There is no hope of quality tools in Utah, only the pain and existential suffering of having fallen out of the standard, cosmic framework and the frustration of having to learn an entirely new kind of physics that would then govern your sentient reality.

Hope this helps!
P.S: You totally posted this in the right forum, viva la resistance.

-- “If Jesus had been killed twenty years ago, Catholic school children would be wearing little electric chairs around their necks instead of crosses.” ― Lenny Bruce

View TheFridge's profile

TheFridge

8287 posts in 1320 days


#2 posted 02-05-2017 02:50 AM

Louisane sucks for tools. I wish I could’ve warned you not to get your hopes up.

-- Shooting down the walls of heartache. Bang bang. I am. The warrior.

View UncannyValleyWoods's profile

UncannyValleyWoods

542 posts in 1698 days


#3 posted 02-05-2017 03:56 AM



Louisane sucks for tools. I wish I could ve warned you not to get your hopes up.

- TheFridge

Mississippi and Alabama are no better.

-- “If Jesus had been killed twenty years ago, Catholic school children would be wearing little electric chairs around their necks instead of crosses.” ― Lenny Bruce

View Cornelius's profile

Cornelius

30 posts in 935 days


#4 posted 08-31-2017 08:22 PM

Dear all,

Many thanks for your input.
In the last few months, preparing my trip I did not find much adresses so I will just try my luck, keeping my hopes a bit low.

Thanks UncannyValleyWoods for your long post, it made me smile even if I don’t have the necessary culture to grab all its subtlety.

I don’t know how people of Utah are, but I sure love Moab and surroundings from 2 past trips there.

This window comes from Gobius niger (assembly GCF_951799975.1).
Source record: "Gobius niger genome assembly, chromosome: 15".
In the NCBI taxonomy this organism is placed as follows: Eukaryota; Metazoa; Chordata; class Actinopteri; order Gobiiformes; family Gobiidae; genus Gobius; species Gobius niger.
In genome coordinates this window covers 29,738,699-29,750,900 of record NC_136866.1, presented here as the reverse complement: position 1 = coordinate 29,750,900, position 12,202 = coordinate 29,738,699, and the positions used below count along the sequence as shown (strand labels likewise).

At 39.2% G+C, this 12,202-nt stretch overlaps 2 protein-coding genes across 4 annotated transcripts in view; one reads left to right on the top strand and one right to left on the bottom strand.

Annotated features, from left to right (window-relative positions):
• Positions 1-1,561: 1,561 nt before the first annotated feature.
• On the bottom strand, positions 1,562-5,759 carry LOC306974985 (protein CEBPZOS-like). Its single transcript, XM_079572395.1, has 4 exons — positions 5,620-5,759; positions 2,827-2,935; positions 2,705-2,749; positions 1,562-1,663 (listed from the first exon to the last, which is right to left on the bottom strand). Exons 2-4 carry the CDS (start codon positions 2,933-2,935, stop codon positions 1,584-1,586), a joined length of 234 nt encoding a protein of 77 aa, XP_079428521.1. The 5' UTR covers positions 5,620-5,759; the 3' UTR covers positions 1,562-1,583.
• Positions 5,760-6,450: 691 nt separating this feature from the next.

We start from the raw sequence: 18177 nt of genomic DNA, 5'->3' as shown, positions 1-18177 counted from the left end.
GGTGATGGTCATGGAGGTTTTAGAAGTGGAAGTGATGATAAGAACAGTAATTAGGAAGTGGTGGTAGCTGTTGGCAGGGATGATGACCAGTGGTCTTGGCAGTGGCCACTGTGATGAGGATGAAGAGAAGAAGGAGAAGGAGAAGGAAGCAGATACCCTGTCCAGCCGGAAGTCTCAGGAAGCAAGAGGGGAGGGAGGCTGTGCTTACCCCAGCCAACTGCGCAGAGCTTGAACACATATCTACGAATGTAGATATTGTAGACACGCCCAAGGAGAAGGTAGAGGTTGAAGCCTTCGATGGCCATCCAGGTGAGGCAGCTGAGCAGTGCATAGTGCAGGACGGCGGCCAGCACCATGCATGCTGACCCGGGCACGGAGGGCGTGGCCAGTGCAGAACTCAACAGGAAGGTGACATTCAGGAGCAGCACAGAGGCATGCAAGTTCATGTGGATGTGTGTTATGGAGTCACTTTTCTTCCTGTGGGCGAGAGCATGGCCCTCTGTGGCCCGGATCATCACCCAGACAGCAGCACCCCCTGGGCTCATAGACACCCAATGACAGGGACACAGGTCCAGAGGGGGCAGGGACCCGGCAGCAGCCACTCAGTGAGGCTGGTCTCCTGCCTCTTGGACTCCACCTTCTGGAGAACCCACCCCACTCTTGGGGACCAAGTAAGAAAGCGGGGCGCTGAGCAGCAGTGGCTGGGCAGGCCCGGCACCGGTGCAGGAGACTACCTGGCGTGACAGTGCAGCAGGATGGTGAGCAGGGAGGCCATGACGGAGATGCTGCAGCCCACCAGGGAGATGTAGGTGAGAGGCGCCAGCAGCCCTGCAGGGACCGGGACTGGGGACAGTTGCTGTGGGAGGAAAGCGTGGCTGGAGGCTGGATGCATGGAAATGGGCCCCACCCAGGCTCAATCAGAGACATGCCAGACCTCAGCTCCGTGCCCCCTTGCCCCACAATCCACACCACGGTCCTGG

Anyway I’ll just pass SLC to go and discover Teton and Yellowstone, if I find a good old rusty tool en route, that will be a nice addition to a good holidays.

Thanks again everybody !

-- Black and White Pictures Portfolio: http://www.axelvonb.com

View ColonelTravis's profile

ColonelTravis

1672 posts in 1728 days


#5 posted 08-31-2017 11:01 PM

East coast U.S., especially Northeastern US, is full of old tools. The farther West you go in America, the harder it gets to find them because the West was settled later and by the time populations and technology grew, the old hand tools weren’t needed as much.

If I lived east instead of Texas I could have supplied my entire tool needs in a couple weekends vs. 2-3 years.

But I wish you luck and hope you have a great trip otherwise. Was in Moab and most of Southern Utah last fall, incredible part of America.

View Cornelius's profile

Cornelius

30 posts in 935 days


#6 posted 09-12-2017 07:00 AM

Many thanks for that “down to earth” and interesting explanation ColonelTravis.